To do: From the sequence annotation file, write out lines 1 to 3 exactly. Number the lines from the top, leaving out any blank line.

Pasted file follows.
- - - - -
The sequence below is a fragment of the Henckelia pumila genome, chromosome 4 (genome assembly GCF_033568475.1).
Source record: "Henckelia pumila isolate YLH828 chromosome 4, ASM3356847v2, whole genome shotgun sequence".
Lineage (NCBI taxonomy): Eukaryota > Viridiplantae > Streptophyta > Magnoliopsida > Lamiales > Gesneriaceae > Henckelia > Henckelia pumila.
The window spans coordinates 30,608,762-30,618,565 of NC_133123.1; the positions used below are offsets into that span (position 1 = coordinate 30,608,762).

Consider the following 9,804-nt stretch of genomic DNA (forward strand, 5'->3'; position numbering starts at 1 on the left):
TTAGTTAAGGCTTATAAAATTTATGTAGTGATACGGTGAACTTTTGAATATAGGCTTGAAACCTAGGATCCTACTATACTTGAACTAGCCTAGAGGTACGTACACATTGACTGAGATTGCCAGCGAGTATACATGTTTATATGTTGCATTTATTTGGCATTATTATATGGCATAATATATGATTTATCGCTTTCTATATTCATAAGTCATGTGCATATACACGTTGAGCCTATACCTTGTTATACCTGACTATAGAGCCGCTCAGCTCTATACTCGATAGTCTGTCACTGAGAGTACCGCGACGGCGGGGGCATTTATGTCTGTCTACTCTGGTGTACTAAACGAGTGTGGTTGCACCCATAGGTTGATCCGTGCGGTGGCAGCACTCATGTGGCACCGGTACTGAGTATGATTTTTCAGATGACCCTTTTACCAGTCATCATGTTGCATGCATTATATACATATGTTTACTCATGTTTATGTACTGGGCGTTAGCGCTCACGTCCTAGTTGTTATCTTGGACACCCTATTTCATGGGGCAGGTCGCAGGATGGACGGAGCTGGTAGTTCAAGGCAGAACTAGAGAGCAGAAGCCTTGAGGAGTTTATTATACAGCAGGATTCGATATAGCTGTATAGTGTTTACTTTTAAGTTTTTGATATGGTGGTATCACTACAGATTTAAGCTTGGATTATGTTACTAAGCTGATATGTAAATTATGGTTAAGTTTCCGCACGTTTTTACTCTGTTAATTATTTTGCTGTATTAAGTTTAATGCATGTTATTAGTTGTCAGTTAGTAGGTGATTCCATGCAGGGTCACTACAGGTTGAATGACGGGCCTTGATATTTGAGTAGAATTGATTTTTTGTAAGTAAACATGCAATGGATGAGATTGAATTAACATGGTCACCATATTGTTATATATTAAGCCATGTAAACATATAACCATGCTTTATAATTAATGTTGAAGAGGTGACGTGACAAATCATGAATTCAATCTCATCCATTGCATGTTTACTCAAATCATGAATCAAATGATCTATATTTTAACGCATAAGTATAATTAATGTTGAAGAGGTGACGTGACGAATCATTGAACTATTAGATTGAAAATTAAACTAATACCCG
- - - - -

The sequence below is a fragment of the Henckelia pumila genome, chromosome 4 (genome assembly GCF_033568475.1).
Source record: "Henckelia pumila isolate YLH828 chromosome 4, ASM3356847v2, whole genome shotgun sequence".
Lineage (NCBI taxonomy): Eukaryota > Viridiplantae > Streptophyta > Magnoliopsida > Lamiales > Gesneriaceae > Henckelia > Henckelia pumila.